Heathrow plans ultra low emission zone

A 10-point plan to boost local air quality around Heathrow Airport has been produced, including plans to introduce an ultra-low emission zone (ULEZ) for airside vehicles by 2025.

Two of the three schemes shortlisted by the Airports Commission would see an expansion of Heathrow Airport

Two of the three schemes shortlisted by the Davies Commission would see an expansion of Heathrow Airport

The ULEZ is one of a number of proposals outlined in Heathrow’s Air Quality Blueprint this week (April 27), and would affect all 8,500 airside vehicles operating at the airport.

Also planned is a £5 million investment to upgrade the airport’s electric charging infrastructure in short-stay car parking and airside, as well as a commitment to ensure Heathrow’s own fleet of airside cars and small vans are electric or plug-in hybrid by 2020.

And, working in partnership with Transport for London (TfL), the Greater London Authority (GLA) and the Highways Agency, Heathrow intends to produce a new regional strategy for air quality, which will include new emission standards for buses and look to boost hybrid buses.

Incentive schemes for low or zero emission buses and a new ranking of airlines by noise and emission performance are also outlined in the plan, while Heathrow says it will upgrade Terminal 5’s boilers to ‘low-NOx alternatives’.

According to Heathrow, the blueprint has been produced in order for the airport to “play its part in meeting EU and UK government limits on local air quality and reduce ground-based emissions of oxides of nitrogen (NOx) by 5% by 2020”.

Scrutiny

The airport is in one of several areas of the UK which currently breaches EU legal objectives for nitrogen dioxide (NO2), which makes up a major faction of NOx emissions.

As a result, Heathrow has recently come under increased scrutiny over its impact on air quality ahead of the Davies Commission’s final report on options to increase UK airport capacity this summer (see AirQualityNews.com story), as building another runway could cause an rise in traffic around the airport.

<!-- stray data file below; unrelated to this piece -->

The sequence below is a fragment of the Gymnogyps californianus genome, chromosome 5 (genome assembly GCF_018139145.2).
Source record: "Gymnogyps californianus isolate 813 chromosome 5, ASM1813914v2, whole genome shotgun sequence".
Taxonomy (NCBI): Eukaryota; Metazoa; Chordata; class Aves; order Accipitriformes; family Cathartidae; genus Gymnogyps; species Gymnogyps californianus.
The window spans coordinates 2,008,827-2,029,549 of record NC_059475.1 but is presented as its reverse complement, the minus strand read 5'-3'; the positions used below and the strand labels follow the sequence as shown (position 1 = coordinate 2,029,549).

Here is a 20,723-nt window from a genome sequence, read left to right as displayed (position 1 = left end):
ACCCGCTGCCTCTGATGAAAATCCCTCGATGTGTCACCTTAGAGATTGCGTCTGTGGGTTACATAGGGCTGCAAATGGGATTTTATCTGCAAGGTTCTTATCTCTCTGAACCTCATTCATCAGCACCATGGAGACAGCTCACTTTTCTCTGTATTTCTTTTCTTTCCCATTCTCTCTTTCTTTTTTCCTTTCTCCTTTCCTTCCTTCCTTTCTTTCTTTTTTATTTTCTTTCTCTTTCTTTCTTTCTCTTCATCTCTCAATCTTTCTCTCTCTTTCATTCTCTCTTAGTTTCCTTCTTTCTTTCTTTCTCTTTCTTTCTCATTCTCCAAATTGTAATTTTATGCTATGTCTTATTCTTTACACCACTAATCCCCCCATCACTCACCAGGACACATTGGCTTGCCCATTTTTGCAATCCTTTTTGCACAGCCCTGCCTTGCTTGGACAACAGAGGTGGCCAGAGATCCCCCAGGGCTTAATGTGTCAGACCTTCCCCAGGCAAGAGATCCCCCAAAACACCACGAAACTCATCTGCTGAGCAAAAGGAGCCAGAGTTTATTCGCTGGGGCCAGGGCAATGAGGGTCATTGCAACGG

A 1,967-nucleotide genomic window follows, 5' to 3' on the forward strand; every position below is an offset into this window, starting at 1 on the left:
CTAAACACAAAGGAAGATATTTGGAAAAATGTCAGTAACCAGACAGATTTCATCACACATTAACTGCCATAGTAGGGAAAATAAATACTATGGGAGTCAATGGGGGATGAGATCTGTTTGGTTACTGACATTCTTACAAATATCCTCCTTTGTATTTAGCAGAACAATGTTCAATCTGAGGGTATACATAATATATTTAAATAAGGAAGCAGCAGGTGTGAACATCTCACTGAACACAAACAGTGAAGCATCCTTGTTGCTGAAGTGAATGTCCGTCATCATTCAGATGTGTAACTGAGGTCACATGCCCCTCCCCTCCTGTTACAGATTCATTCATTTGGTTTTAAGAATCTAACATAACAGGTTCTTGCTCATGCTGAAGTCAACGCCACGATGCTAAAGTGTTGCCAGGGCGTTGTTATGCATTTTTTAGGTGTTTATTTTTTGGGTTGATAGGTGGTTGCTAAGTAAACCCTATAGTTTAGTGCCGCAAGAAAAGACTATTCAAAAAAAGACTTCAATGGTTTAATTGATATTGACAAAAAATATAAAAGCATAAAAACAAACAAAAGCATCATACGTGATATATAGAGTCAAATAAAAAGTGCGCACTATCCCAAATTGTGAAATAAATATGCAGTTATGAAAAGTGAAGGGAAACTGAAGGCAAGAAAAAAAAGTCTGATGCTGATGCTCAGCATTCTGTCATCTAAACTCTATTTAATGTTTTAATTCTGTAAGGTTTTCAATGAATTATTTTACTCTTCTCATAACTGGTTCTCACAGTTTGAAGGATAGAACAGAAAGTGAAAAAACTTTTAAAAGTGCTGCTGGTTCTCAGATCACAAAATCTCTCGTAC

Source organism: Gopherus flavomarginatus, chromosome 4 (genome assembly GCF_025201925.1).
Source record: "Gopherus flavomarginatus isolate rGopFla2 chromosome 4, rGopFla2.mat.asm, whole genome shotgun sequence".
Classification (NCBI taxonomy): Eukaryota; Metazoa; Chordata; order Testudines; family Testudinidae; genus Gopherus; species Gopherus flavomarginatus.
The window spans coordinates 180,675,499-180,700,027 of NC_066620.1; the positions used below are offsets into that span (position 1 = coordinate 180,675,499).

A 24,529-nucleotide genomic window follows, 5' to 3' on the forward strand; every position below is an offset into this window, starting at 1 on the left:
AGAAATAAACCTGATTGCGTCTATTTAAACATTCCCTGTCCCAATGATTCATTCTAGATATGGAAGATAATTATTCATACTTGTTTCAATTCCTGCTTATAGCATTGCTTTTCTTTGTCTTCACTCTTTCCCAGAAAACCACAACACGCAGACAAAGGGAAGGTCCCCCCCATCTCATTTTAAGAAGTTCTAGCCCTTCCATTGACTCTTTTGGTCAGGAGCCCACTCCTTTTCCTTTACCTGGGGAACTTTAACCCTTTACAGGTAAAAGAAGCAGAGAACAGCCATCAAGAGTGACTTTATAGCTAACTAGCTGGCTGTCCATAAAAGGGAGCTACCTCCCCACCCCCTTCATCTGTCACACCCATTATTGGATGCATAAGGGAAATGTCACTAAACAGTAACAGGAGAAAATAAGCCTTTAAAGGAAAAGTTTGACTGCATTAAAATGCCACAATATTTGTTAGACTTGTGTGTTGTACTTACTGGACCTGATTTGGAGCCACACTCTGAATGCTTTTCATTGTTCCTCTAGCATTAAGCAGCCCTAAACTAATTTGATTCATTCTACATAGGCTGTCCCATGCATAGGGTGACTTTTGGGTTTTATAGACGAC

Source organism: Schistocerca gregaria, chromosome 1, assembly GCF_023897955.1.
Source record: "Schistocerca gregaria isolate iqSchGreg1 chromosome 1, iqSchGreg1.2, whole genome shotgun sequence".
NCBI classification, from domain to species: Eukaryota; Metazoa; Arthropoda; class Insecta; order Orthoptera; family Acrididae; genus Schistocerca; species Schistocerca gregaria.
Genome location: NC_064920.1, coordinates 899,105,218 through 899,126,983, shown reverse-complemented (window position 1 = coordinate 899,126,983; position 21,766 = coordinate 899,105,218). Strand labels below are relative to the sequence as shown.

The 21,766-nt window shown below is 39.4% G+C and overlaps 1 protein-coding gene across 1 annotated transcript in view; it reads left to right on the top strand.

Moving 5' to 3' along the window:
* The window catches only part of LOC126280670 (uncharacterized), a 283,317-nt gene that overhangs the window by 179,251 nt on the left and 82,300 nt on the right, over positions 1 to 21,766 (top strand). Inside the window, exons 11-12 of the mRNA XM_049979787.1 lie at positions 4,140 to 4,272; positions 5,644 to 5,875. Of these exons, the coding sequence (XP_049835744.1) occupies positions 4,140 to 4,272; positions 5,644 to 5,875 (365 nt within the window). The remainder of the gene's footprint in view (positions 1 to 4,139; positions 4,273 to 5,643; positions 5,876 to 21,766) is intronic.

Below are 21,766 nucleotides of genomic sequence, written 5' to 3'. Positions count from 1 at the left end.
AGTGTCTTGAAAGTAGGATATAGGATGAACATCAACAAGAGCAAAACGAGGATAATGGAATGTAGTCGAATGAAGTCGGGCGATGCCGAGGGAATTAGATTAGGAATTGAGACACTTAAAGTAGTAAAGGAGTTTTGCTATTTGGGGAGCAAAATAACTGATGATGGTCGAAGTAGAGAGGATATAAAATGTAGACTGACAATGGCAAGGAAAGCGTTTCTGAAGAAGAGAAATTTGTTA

Both Heathrow Airport and Gatwick Airport vying against each other for approval from policy makers to build another runway, and earlier this month Gatwick published a study criticising Heathrow’s air quality record (see AirQualityNews.com story).

However, Heathrow says it has reduced annual NOx emissions by 16% (430 tonnes) between 2009 and 2013, which it claims is an amount equivalent to a single bus driving 588 million miles.

Commenting on the new 10-point plan, Heathrow Airport chief executive, John Holland-Kaye, said: “We have a good track record in reducing emissions, now we will go even further and continue to work with partners to reduce emissions in the roads around Heathrow. We have ambitions to be one of the most responsible airports in the world, and the best neighbour we can be to our local communities.”

Furthermore, Heathrow said it is working with national rail services and Transport for London to improve rail connections to the airport, as well as operating ‘the world’s largest’ single site employee car share scheme and free public travel zone.

Heathrow Airport’s 10 point plan to manage and reduce emissions:

  1. Reduce emissions from aircraft at the gate
  2. Phase out the oldest and dirtiest aircraft
  3. Improve aircraft taxiing efficiency
  4. Provide more and better electric vehicle charging points
  5. Incentivise low-emission vehicles
  6. Work with partners to set up emissions zones and standards
  7. Reduce emissions from Heathrow’s own fleet
  8. Pool ground support vehicles to reduce numbers and emissions
  9. Lead the move to electric vehicles airside
  10. Modernise Heathrow’s heating supply